when the two saints closed in, one on each side of him, and in a trice
he was in their hands. He protested violently, as might have been
expected, but in vain, and we waited until he was well out of sight on
his way to the guard-room.

At the gate we asked which way Zamet and his party had gone.

'By Tacoignieres, messieurs,' answered the sentinel.

'Then my way is by Septeuil,' I said. 'I owe you a long debt, M.
d'Aubusson, and will repay. We shall meet again.'

'_Pardieu!_ I hope so--and you dine with me at More's.'

'Or where you will--adieu.'

'A good journey.'

And with a parting wave of my hand I turned Couronne's head, and
galloped off, followed by Jacques.



                              CHAPTER IX

                          THE MASTER-GENERAL


In the labyrinth of narrow streets, crooked roads, and blind alleys
behind the Palais de Justice, where the houses are so crowded, that
they seem to climb one over the other in their efforts to reach higher
and higher in their search for air, is a small street called the Rue
des Deux Mondes. It had this advantage--that it was wider than most of
the other roads in that part of Paris, and opened out abruptly on to
the river face, very nearly opposite the upper portion of the Pont
Neuf, then under course of construction but not to be finished for
some years later. At the corner of the street and overlooking the
river, the Pont Neuf, the Passeur aux Vaches, with a glimpse of the
Quai Malaquais and the mansions of the Faubourg St. Germain, was a
house of moderate size kept and owned by a Maître Pantin, who was
engaged nominally, in some legal business in the courts of the city. I
say nominally, because he was in reality an agent of the Huguenot
party, who, having contributed so largely to help the King to his own,
were in reward restricted from the public exercise of their religion
to a radius of thirty miles beyond Paris. This restriction did not,
however, apply to Madame Catherine, the King's sister, now the Duchess
de Bar, and a few of the great nobles such as Bouillon, de Guiche, de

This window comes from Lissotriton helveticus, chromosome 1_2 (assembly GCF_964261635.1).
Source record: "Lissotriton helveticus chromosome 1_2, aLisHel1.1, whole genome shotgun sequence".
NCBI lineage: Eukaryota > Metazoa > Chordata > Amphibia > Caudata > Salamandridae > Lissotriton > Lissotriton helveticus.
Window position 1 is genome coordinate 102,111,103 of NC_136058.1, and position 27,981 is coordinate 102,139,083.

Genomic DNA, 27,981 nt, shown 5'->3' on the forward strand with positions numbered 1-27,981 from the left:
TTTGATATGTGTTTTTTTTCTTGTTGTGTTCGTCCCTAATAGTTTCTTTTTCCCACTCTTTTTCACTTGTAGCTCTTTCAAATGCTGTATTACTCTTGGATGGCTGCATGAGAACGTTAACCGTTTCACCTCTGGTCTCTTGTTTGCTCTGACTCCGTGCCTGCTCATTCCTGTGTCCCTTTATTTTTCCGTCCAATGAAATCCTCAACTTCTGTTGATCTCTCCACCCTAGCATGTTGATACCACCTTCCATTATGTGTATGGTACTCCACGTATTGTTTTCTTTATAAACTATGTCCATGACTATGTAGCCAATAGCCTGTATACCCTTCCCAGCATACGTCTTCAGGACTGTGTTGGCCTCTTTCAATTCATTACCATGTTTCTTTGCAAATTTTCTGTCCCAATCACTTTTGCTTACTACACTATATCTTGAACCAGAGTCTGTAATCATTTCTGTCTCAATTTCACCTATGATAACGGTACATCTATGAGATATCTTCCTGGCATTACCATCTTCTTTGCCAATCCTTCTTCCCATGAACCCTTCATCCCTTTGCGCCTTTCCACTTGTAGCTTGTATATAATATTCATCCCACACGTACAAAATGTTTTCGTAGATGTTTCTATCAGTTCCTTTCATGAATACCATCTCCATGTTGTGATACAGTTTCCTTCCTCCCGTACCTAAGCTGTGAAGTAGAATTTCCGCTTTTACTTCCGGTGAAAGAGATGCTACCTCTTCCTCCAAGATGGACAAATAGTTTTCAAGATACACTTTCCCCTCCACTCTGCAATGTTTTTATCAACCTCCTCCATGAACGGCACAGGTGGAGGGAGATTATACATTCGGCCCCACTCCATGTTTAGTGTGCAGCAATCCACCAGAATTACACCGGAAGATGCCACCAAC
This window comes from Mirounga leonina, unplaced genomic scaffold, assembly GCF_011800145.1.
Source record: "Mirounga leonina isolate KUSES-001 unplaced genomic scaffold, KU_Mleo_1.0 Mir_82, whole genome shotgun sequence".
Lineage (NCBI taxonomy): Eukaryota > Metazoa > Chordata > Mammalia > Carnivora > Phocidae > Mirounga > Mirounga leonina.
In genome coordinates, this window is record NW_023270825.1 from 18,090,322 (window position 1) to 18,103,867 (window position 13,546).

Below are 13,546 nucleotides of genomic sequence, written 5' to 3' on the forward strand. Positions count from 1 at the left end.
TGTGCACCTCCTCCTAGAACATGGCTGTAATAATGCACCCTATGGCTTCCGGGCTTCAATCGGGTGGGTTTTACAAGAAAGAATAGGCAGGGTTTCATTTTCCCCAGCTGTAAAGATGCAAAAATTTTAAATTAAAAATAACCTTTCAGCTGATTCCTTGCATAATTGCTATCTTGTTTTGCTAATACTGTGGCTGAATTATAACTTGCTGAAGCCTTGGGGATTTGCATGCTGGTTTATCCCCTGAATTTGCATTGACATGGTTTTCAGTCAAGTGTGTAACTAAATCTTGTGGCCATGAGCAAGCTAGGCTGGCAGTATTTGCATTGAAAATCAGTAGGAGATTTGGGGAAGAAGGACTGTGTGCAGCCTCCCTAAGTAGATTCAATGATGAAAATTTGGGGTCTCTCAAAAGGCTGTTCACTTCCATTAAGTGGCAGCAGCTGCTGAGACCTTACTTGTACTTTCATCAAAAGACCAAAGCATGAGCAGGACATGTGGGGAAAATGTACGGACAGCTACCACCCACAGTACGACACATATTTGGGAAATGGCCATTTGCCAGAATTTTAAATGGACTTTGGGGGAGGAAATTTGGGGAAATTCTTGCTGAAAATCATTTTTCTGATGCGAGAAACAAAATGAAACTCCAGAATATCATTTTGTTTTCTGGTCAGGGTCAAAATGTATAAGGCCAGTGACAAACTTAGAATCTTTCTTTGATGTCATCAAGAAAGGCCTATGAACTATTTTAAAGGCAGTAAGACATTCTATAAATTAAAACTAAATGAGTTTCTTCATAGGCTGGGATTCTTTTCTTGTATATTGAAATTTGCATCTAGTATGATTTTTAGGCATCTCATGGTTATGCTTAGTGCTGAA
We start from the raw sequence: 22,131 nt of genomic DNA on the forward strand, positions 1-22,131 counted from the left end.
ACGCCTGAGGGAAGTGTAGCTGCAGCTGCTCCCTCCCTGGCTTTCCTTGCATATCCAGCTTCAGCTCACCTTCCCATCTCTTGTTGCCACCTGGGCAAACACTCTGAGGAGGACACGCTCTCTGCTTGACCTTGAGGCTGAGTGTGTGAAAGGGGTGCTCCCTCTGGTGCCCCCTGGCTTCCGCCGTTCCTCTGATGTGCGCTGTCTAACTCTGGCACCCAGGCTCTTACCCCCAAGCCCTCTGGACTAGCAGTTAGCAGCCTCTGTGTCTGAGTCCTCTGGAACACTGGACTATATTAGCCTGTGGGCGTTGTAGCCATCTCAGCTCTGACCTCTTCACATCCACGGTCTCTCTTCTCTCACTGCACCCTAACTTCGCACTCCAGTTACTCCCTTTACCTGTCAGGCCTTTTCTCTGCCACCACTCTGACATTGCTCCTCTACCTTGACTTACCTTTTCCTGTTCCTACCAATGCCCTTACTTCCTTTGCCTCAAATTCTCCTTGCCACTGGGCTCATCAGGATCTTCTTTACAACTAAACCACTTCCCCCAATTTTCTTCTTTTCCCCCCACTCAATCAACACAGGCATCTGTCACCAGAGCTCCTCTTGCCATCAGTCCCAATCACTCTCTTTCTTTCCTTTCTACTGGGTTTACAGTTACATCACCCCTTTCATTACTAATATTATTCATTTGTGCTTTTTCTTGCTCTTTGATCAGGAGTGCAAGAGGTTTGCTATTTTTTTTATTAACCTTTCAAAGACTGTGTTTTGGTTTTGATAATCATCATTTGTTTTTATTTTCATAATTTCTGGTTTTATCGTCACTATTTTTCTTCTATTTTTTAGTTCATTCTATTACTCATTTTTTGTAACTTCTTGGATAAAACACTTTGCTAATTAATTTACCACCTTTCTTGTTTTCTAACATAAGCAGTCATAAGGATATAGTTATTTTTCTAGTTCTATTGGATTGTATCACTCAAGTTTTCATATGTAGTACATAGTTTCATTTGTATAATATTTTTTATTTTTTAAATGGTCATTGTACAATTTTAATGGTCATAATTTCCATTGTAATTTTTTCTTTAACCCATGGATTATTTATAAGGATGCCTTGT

Pangeas, and one or two others, who had declined to follow the King's
example and see the error of their religious ways, and who when in the
capital were allowed to attend the princess' daily _prêche_ in the
Louvre, a thing which exasperated all Paris, and induced Monseigneur
the Archbishop de Gondy to make public protest to the King, and to
come back very downcast with a carrot for his cabbage.

It was this house of Maître Pantin, it will be remembered, that had
been recommended to me as a lodging by Palin, who told me of the
owner's occupation, and when I demurred on account of my religious
convictions, the Huguenot pointed out that I had to do things in Paris
which required a safe retreat, and that he could vouch for the honesty
and discretion of Pantin. I admitted that his arguments were
reasonable, and resolved to take advantage of his recommendation.

We rode into Paris by the St. Germain's gate, and I was immediately
struck by the aspect of gloom that the city wore. Most of the shops
were indeed open, but there appeared to be no business doing, and
instead of men hurrying backwards and forwards, the streets were
filled with groups of people evidently engaged in discussing some
affair of the utmost moment. Every third or fourth man wore a black
scarf over his right arm, and the bells of the churches were tolling
dismally for the dead. From St. Germain des Pres, from St. Severin,
from the airy spire of Ste. Chapelle, they called out mournfully, and
above them all, drowning the distant voices of St. Germain
l'Auxerrois, St. Jacques de la Boucherie, St. Antoine, and others less
known to fame, pealed out the solemn notes of the Bourdon of Nôtre
Dame.

Near the Pré-aux-clercs, hundreds of long-robed students were
assembled, and the windows of many of the great houses, including the
Logis de Nevers, were hung with black. It was strange to see Paris,
always so bright and gay, with this solemn air upon it. No notice was
taken of us as we rode on, the knots of people merely moving aside to
let us pass, and answering Jacques' cheerful 'good-day 'with a silent
inclination of the head or a chill indifference.

'_Pardieu_, monsieur,' exclaimed Jacques, as we turned up the Rue de
la Harpe, hard by the Hôtel de Cluny, 'one would think the King
himself were dead, these gentry pull such long faces.' My servant's
chance observation sent a sudden shock through me. What if Henry was
dead! What if I had got only one thread of the plot that was weaving
at Anet? I did not answer Jacques; but observing a Capuchin priest
advancing in my direction, I reined in Couronne, and giving him the
day, asked what it was that had befallen the city. He looked up at me
in a slight surprise, and then, observing my travel-stained
appearance, replied:

'I see you are a stranger, sir; but have you not heard the news--it
should have gone far by this?'

'I have not, as you see--but what is it? Surely the King is not dead?'

'God forbid,' he answered, 'no, not the King; but she who in a few